Long gone are the days where we would be commuting into the office five times a week, over the past year a lot of us have had to adjust to remote working. Some love the flexibility remote working brings, and others frankly despise it and can’t wait to get back to a “proper” office.
As restrictions begin to ease and we return to some sense of normality, what does this mean for the future of working?
In conversations over the last week many clients are curious to know when competitors will be returning to work and when they do what the new work pattern will look like.
Some firms like PwC have already announced their plans to adopt a flexible working policy for their staff. This new approach will see their 22,000 members of staff adopting a new hybrid working model where their workforce will be given more freedom to decide their working patterns and will have flexibility to continue to WFH, with a reduced working day on Friday during the months of July and August.
Laura Hinton, chief people officer at PwC said, “From discussions with our people and clients, we believe these changes will make a real difference, helping support greater work life balance and giving our people more confidence to work flexibly.”
So, when are people planning on returning to the office?
We recently conducted a survey where 38% of respondents replied they had no confirmed date to return to the office and 34% plan to return between now and June. With the successful vaccination rollout and an increasing number of society’s most vulnerable gaining protection against the virus it certainly comes as no surprise that a significant number of firms are looking to get back into the office.
However, those with no planned date are still deciding what their new working practices will be.
Things such as staggered returns are likely to cause difficulties organising in person meetings where required and for those who would prefer to continue to WFH, a balance and consensus will need to be met before firms can begin to put a date on returning to work.
BAM recently announced their plans to adopt a flexible working policy to enable a better work-life balance for staff. Executive Human Resources Director Andrea Singh stated “There has been a shift in mindset across our business. We believe that every role can have some flexibility, but not every role can have the same flexibility”.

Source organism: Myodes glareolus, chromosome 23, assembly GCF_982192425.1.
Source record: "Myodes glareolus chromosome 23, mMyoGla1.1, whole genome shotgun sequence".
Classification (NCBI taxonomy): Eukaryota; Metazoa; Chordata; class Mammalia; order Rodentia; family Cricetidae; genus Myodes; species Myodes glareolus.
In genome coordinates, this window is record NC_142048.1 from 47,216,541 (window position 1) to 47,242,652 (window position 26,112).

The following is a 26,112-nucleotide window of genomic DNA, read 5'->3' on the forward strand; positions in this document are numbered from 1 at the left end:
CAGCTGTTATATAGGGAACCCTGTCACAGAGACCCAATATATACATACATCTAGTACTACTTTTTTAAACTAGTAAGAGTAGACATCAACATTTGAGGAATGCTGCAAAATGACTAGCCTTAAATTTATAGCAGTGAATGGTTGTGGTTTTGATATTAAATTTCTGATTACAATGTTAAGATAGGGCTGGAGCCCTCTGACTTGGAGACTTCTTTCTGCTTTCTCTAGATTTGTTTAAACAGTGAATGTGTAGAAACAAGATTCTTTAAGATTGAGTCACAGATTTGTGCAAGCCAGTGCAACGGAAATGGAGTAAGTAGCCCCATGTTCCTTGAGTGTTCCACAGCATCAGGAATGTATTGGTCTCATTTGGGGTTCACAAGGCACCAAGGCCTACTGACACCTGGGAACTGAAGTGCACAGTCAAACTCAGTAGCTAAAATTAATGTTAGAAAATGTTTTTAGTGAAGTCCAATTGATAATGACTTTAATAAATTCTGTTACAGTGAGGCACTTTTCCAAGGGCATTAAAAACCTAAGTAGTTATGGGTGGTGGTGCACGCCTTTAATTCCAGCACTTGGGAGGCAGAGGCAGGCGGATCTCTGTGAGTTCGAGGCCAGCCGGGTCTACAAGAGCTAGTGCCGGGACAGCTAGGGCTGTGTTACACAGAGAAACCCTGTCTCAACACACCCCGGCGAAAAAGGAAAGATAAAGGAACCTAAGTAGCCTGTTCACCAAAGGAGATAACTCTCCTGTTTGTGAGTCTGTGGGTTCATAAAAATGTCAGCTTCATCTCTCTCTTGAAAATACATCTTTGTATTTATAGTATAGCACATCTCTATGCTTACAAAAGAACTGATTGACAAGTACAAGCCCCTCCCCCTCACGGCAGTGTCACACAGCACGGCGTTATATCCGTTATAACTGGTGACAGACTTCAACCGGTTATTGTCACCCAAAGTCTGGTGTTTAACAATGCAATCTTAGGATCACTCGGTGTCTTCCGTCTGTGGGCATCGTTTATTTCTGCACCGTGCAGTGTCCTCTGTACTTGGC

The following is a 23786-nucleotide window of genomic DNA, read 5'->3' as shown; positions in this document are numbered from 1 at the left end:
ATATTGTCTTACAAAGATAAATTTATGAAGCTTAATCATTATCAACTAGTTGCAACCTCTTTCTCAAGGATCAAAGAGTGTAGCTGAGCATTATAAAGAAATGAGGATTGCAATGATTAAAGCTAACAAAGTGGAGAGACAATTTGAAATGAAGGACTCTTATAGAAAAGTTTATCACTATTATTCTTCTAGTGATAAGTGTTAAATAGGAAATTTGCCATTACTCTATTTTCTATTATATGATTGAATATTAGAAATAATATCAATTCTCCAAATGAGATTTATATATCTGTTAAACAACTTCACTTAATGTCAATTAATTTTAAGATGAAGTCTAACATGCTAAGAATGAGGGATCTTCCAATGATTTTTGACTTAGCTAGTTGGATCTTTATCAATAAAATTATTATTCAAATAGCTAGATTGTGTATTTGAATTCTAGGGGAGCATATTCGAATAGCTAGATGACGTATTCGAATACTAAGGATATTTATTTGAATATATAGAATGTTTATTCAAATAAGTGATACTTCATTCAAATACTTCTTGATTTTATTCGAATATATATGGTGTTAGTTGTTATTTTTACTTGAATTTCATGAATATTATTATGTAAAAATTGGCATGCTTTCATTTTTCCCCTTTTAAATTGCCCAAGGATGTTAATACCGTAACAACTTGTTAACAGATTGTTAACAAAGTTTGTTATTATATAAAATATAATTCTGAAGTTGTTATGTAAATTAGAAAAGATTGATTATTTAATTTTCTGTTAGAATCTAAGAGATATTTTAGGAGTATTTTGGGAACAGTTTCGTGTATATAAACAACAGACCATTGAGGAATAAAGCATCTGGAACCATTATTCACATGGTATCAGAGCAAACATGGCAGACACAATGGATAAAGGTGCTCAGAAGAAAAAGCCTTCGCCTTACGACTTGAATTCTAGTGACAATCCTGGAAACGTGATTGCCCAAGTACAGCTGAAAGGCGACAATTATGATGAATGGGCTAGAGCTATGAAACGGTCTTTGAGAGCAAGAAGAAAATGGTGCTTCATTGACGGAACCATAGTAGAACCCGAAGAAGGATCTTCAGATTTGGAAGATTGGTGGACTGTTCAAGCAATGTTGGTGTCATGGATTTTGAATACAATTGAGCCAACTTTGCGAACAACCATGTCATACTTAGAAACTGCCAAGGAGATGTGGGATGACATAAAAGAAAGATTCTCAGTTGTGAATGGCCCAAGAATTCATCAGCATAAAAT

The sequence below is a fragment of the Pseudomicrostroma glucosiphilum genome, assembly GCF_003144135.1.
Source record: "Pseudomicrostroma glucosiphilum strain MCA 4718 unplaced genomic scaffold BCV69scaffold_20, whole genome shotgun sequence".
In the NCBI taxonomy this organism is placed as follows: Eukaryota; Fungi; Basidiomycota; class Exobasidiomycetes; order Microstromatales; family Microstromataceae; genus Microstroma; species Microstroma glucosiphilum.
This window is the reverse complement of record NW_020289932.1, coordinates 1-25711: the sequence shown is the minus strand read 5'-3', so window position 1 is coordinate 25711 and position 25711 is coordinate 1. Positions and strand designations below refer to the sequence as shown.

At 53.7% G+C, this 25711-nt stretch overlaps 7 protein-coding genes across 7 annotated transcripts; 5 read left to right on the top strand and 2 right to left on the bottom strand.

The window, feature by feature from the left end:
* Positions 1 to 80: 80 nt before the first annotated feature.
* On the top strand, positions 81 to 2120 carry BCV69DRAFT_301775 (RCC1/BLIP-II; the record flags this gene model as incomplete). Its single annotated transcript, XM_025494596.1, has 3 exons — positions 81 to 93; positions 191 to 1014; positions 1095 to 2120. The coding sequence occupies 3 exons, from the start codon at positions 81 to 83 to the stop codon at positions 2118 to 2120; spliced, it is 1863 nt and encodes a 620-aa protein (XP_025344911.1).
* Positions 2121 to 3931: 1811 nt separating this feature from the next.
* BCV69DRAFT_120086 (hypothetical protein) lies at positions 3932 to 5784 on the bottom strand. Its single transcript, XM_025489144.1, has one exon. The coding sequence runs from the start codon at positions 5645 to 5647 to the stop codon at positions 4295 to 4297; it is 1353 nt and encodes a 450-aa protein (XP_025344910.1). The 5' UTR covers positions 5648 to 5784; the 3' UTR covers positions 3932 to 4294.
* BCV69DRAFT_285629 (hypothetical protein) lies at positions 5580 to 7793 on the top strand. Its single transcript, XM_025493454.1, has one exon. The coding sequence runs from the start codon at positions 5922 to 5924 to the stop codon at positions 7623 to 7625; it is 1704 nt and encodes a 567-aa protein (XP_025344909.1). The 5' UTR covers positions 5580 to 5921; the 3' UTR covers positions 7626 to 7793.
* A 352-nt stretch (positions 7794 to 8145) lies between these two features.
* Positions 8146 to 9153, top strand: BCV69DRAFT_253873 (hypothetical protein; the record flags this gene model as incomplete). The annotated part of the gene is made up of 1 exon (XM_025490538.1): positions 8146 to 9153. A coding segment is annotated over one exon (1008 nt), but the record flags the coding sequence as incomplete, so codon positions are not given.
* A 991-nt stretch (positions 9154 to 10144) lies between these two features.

This mirrors what we have heard from our clients, not every role will have the same degree of flexibility to WFH as other roles.
However, things could be changing, particularly for the construction sector as the pandemic led to increased delivery through modern methods of construction.
Morgan Sindall CEO John Morgan recently quoted that COVID-19 has been a much needed “wake-up call” for the industry, where new modern methods of construction that require less onsite labour and flexible working has been “good for productivity”.
Modern methods of construction that see more offsite manufacturing and onsite techniques can provide higher quality, safer working practices with reduced carbon delivery.
Whilst the pandemic forced us to make a lot of changes to our working practices, there are certainly some that can be viewed as positive changes that many will be keen to bring forward in a post-pandemic world…
What will the new approach to working culture be?
Results from our poll showed that 34% of people expect that staff at their company be working 1-2 days a week from September and 41% expect people will be going in 2-3 days a week. This is certainly a big change from pre-pandemic levels and goes to show that most companies expect some level of flexible working to be adopted going forward.
A recent report commissioned by Sir Robert McAlpine and conducted by Claremont called the “Forever Flex” report found that 55% of construction firms want to retain remote-working options for their staff beyond the pandemic and 63% intend to keep flexitime working.
Although flexible working does pose its own challenges it has certainly been well received as we can see from the report and the general sentiment from the construction sector.
For many flexible working has provided people with a much healthier work-life balance. People can spend more time with their families, save money on commuting costs, have increased productivity, and positive mental health and wellbeing benefits.
Furthermore, adopting these flexible practices could make recruitment easier by attracting a more diverse workforce, and motivating and retaining staff.
For big firms this could even mean reducing business costs if large offices are no longer needed.
From what we have seen many of the large players in the sector are yet to announce their plans for flexible working policies. It is certainly a good time to make these decisions and announce early, not only for good general PR, but it will also set a precedent for peer companies and will look attractive to potential future employees who want to work for a company with flexible working practices.